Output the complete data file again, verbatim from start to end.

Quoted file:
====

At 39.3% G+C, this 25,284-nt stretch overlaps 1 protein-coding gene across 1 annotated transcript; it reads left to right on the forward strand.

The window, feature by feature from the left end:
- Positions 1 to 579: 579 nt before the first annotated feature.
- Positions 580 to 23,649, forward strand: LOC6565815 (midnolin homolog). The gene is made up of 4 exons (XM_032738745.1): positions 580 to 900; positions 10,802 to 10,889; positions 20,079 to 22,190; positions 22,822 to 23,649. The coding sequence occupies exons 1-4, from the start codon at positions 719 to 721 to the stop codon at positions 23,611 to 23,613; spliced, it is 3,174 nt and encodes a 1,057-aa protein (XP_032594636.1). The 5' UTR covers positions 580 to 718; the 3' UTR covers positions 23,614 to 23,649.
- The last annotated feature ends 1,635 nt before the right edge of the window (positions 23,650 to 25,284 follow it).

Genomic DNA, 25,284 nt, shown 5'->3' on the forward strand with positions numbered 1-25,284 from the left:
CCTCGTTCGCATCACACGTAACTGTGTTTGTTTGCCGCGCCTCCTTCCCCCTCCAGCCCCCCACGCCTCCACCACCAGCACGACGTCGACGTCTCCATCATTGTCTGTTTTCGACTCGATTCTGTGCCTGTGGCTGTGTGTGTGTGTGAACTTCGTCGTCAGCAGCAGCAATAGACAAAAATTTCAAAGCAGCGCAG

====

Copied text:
At 39.3% G+C, this 25,284-nt stretch overlaps 1 protein-coding gene across 1 annotated transcript; it reads left to right on the forward strand.

The window, feature by feature from the left end:
- Positions 1 to 579: 579 nt before the first annotated feature.
- Positions 580 to 23,649, forward strand: LOC6565815 (midnolin homolog). The gene is made up of 4 exons (XM_032738745.1): positions 580 to 900; positions 10,802 to 10,889; positions 20,079 to 22,190; positions 22,822 to 23,649. The coding sequence occupies exons 1-4, from the start codon at positions 719 to 721 to the stop codon at positions 23,611 to 23,613; spliced, it is 3,174 nt and encodes a 1,057-aa protein (XP_032594636.1). The 5' UTR covers positions 580 to 718; the 3' UTR covers positions 23,614 to 23,649.
- The last annotated feature ends 1,635 nt before the right edge of the window (positions 23,650 to 25,284 follow it).

Genomic DNA, 25,284 nt, shown 5'->3' on the forward strand with positions numbered 1-25,284 from the left:
CCTCGTTCGCATCACACGTAACTGTGTTTGTTTGCCGCGCCTCCTTCCCCCTCCAGCCCCCCACGCCTCCACCACCAGCACGACGTCGACGTCTCCATCATTGTCTGTTTTCGACTCGATTCTGTGCCTGTGGCTGTGTGTGTGTGTGAACTTCGTCGTCAGCAGCAGCAATAGACAAAAATTTCAAAGCAGCGCAG